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Publication numberUS5732466 A
Publication typeGrant
Application numberUS 08/342,490
Publication dateMar 31, 1998
Filing dateNov 21, 1994
Priority dateNov 21, 1994
Fee statusPaid
Also published asDE69504369D1, DE69504369T2, EP0795096A1, EP0795096B1, WO1996016287A1
Publication number08342490, 342490, US 5732466 A, US 5732466A, US-A-5732466, US5732466 A, US5732466A
InventorsJoseph Paul Bouchard
Original AssigneeUnited Technologies Corporation
Export CitationBiBTeX, EndNote, RefMan
External Links: USPTO, USPTO Assignment, Espacenet
Manufacturer of brush seals
US 5732466 A
Abstract
Excess length 20 of brush seal wires 14 is sheared off with a punch 30 and die 26. A true and accurate diameter 22 is formed. The wires can be ground to a final finish diameter 18 if desired.
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Claims(13)
I claim:
1. A method of manufacturing a brush seal, comprising:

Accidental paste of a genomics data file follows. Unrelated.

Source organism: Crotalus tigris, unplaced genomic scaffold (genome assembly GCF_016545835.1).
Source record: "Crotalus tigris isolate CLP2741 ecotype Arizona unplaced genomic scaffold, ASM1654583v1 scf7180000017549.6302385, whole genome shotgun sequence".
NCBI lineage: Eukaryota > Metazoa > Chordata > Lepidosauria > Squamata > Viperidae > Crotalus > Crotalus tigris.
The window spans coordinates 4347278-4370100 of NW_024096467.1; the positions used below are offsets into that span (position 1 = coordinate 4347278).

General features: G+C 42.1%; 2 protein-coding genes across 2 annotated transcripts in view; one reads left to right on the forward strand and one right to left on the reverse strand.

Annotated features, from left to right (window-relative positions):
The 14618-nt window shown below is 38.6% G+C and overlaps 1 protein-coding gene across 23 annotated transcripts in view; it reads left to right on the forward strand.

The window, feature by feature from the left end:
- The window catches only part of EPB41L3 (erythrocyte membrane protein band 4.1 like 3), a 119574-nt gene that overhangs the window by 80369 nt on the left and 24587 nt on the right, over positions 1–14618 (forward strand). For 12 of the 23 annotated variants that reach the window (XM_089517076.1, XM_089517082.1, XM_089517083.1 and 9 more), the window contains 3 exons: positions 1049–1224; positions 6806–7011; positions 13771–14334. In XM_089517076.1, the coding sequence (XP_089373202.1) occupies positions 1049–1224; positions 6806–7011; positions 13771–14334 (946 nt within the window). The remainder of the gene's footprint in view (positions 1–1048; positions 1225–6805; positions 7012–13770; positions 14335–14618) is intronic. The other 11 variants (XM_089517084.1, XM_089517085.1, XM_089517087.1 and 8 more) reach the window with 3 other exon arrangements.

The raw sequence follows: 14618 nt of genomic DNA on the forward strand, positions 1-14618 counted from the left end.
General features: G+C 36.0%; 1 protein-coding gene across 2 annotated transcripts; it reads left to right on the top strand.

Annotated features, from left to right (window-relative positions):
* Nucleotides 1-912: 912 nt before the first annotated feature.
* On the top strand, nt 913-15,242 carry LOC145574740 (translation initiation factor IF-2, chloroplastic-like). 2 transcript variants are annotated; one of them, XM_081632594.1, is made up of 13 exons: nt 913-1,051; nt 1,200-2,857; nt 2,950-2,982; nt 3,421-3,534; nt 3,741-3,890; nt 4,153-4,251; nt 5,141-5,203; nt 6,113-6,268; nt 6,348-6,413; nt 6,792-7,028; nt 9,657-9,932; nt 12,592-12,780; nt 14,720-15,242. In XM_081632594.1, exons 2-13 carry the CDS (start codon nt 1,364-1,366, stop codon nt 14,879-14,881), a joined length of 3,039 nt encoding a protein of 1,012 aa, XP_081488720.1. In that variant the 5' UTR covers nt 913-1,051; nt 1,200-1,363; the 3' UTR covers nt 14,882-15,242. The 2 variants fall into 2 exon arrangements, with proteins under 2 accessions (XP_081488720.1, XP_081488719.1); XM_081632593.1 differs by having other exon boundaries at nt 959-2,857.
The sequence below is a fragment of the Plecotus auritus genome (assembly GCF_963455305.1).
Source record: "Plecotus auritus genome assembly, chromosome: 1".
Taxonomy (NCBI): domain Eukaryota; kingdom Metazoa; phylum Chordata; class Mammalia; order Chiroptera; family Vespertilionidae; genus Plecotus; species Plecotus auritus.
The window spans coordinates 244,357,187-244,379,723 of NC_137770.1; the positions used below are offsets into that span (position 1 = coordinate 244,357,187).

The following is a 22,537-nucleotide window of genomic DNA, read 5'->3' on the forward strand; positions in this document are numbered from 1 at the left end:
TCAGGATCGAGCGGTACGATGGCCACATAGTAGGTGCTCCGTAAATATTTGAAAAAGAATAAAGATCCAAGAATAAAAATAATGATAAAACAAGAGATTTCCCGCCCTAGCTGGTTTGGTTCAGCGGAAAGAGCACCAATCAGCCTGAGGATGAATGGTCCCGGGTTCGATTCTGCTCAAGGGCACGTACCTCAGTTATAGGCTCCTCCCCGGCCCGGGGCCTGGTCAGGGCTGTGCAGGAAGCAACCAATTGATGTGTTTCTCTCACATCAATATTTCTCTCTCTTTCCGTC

circumferentially placing and securing to an annular support member a plurality of substantially parallel wires extending beyond one radial edge of said support member; and
shearing excess extending wire length with a circular punch and die, whereby an accurate and true diameter of the wire ends is formed.
2. The method of claim 1 including:
remaining extending wire length existing when said excess extending wire length is shared;
thereafter grinding said remaining extending wire length to a precise diameter.
3. The method of claim 1, further comprising:
forming said plurality of wires into a plurality of tuffs before securing said plurality of wires to said support member.
4. The method of claim 1, wherein:
said wires are secured extending radially inward from said support member.
5. The method of claim 1, wherein:
said wires extend at an angle to the circumference of said annular support member.
6. The method of claim 2, further comprising:
forming said plurality of wires into a plurality of tufts before securing said plurality of wires to said support member.
7. The method of claim 2, wherein:
said wires are secured extending radially inward from said support member.
8. The method of claim 2, wherein:
said wires extend at an angle to the circumference of said annular support member.
9. The method of claim 3, wherein:
said wires are secured extending radially inward from said support member.
10. The method of claim 3, wherein:
said wires extend at an angle to the circumference of said annular support member.
11. The method of claim 6, wherein:
said plurality of wires are secured extending radially inward from said support member.